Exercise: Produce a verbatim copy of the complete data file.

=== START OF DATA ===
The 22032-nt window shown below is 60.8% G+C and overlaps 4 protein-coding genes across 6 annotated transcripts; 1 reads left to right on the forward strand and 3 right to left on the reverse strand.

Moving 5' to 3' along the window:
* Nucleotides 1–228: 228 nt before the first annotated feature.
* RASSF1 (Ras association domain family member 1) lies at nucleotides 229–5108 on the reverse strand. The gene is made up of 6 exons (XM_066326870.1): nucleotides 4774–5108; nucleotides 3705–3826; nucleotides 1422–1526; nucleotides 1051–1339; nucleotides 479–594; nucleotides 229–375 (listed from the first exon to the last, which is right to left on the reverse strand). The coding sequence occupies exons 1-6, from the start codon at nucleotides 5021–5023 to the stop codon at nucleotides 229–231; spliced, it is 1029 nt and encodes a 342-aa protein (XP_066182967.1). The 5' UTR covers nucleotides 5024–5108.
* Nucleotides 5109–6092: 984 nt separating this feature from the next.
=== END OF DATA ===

The 22032-nt window shown below is 60.8% G+C and overlaps 4 protein-coding genes across 6 annotated transcripts; 1 reads left to right on the forward strand and 3 right to left on the reverse strand.

Moving 5' to 3' along the window:
* Nucleotides 1–228: 228 nt before the first annotated feature.
* RASSF1 (Ras association domain family member 1) lies at nucleotides 229–5108 on the reverse strand. The gene is made up of 6 exons (XM_066326870.1): nucleotides 4774–5108; nucleotides 3705–3826; nucleotides 1422–1526; nucleotides 1051–1339; nucleotides 479–594; nucleotides 229–375 (listed from the first exon to the last, which is right to left on the reverse strand). The coding sequence occupies exons 1-6, from the start codon at nucleotides 5021–5023 to the stop codon at nucleotides 229–231; spliced, it is 1029 nt and encodes a 342-aa protein (XP_066182967.1). The 5' UTR covers nucleotides 5024–5108.
* Nucleotides 5109–6092: 984 nt separating this feature from the next.